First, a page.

Wednesday briefing: South China Sea tensions cross a line | ET REALITY

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The underwater cutting of a section of rope by a diver in the South China Sea, as shown in a short video clip this week, may seem too simple an act to qualify as a serious international incident.

But that diver was with the Philippine Coast Guard, and the rope was part of a barrier put up by Chinese forces to keep Philippine ships away from an area where they had the legal right to fish. At that time, the Philippines took one of the most forceful steps yet to contest China’s growing territorial claims, which have moved ever closer to the Philippine Islands.

“The barrier represented a danger to navigation, a clear violation of international law,” the Philippines said in a statement, adding that the action came on the direct order of Ferdinand E. Marcos Jr., the country’s president. Marcos has signaled that he wants a more forceful foreign policy toward China, which until now has been mostly rhetoric.

Apprehension is growing about the risk of a direct confrontation between China and the Philippines and its allies, including the US Navy fleet patrolling the region. But many analysts say China is likely to stop short of taking military action to avoid provoking the United States.

Quotable: “It’s natural to feel afraid because if there is a conflict, we will be the first to feel it,” said Leonardo Cuaresma, president of the fishermen’s association in a Philippine municipality near where the barrier rope was cut.

Answer: Yesterday, a Chinese Foreign Ministry spokesperson sharply dismissed the Philippines’ official statement. “We advise the Philippines not to provoke or cause trouble,” he said. After the rope was cut and the Philippines lifted the anchor that had held it in place, China removed the barrier.

In China, The country wants to make its industrial heartland in the northeast more productive in the hope of avoiding an economic crisis. But Beijing is resorting to policies that some economists say are outdated.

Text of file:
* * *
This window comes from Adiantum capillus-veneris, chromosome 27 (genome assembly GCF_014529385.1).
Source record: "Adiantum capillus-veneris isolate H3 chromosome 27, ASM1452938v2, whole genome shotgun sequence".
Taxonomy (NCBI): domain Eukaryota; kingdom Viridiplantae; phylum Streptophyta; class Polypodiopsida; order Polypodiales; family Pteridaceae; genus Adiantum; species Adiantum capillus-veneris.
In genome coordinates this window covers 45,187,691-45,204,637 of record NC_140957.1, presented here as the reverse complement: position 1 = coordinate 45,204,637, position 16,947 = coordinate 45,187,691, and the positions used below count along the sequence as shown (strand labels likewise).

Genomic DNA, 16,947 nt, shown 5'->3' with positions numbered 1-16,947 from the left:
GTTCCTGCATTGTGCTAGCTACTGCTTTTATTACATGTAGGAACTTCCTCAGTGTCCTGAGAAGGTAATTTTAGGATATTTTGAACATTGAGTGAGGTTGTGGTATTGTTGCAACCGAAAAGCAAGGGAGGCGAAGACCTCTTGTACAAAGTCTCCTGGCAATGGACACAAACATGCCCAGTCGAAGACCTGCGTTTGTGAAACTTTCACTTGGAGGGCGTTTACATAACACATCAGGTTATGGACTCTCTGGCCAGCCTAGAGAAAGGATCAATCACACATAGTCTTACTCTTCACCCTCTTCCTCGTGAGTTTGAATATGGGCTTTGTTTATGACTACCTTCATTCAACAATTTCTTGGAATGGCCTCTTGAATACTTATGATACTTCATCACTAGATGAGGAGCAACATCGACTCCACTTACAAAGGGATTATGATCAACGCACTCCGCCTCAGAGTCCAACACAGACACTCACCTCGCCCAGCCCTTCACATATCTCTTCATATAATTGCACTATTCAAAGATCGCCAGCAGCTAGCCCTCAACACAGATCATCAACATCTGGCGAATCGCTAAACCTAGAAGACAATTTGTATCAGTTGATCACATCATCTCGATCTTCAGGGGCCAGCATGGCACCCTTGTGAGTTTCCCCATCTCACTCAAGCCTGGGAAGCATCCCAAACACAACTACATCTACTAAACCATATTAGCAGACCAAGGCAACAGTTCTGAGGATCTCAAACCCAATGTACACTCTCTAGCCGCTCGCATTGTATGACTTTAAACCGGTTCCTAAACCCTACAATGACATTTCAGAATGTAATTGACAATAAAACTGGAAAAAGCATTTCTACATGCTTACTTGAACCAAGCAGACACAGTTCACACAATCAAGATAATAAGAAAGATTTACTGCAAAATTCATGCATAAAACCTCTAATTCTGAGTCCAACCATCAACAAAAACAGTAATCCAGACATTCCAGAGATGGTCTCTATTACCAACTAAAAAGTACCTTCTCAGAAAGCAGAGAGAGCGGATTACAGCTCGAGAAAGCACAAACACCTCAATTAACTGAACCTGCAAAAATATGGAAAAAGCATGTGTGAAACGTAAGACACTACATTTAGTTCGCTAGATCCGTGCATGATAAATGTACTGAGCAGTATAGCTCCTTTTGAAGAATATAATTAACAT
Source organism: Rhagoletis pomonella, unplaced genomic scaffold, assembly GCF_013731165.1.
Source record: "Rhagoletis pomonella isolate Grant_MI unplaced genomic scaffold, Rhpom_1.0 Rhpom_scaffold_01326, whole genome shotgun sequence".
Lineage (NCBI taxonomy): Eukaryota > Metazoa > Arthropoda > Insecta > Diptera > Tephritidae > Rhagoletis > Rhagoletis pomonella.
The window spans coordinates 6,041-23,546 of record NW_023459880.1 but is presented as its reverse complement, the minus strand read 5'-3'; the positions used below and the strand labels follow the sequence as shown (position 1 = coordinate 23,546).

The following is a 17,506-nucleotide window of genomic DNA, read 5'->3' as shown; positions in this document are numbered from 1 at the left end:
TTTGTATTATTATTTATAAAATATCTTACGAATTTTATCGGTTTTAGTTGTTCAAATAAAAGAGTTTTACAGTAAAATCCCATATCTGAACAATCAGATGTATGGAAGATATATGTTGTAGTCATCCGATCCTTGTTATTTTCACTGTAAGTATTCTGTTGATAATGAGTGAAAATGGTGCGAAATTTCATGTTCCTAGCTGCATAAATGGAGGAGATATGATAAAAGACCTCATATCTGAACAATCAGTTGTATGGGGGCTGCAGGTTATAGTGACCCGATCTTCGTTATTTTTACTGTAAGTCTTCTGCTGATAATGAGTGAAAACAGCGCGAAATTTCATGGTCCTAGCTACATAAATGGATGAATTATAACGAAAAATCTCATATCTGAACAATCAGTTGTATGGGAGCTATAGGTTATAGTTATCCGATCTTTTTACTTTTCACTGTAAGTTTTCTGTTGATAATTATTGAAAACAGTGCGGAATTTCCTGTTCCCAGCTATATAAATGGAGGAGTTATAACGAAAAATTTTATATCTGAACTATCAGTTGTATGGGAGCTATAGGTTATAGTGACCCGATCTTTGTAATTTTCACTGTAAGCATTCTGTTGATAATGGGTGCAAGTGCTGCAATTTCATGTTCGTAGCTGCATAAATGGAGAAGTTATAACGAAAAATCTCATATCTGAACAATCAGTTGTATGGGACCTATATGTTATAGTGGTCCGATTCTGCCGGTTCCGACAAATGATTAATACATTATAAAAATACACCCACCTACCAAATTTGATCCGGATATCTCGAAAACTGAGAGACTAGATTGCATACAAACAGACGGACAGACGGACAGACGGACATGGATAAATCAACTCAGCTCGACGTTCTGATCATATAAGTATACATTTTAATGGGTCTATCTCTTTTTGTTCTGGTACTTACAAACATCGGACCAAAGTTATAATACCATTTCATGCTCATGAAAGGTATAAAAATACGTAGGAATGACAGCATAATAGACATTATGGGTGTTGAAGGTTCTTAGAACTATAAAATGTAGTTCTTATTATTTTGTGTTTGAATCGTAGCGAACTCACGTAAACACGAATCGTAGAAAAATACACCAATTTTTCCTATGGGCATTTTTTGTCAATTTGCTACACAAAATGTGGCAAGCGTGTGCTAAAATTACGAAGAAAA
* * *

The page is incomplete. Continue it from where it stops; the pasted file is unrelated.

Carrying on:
Ukraine’s military said it was “clarifying” whether Admiral Viktor Sokolov, commander of the Russian Black Sea Fleet, had been killed in a recent missile attack on Moscow’s naval headquarters in Crimea, acknowledging uncertainty after Russia published a video that appeared to show the commander at a meeting of senior defense officials.

The authenticity and timing of the video, released by Russia’s Defense Ministry, could not immediately be verified, but Russian state media said the meeting took place yesterday.

In Odessa, Ukraine, Young sailors are largely stuck ashore as Russian warships control the coast, mines line the waterways and almost all civilian ship movement remains prohibited.

In the USA, The government is shipping munitions made from depleted uranium to Ukraine, raising concerns about the material’s possible health and environmental effects.


Armenia’s Health Minister said yesterday that at least 68 people had died and 105 were still missing after an explosion on Monday at a fuel depot in the breakaway Nagorno-Karabakh region of Azerbaijan.

The cause of the explosion, which produced a large fire that lit up the night sky near the region’s capital, Stepanakert, was not immediately clear. Witnesses reported that the explosion occurred while people were queuing to refuel their cars.

More than 28,000 people have fled the region for Armenia in the past week, after a sudden military offensive returned the enclave to Azerbaijani control on Sunday.

Millions of years ago, Peru’s Ocucaje Desert was a gathering place for fantastical sea creatures: researchers have found evidence of walking whales, walrus-faced dolphins, aquatic sloths and the world’s heaviest animal. Now, humans are arriving rapidly and unplanned development is threatening this reward.

American artist Kehinde Wiley rose to fame in 2018 with an unconventional presidential portrait: Barack Obama seated against a bright, flowery background. Now, Wiley is breaking the mold again with portraits of 11 current and former African presidents in “A Labyrinth of Power,” which opened Monday in Paris.

“I’m trying to see the African presidency in pictures, because there’s no tradition to it,” Wiley said. “There is no story surrounding it. The story surrounds the hegemony and cultural domination of Western Europe.”

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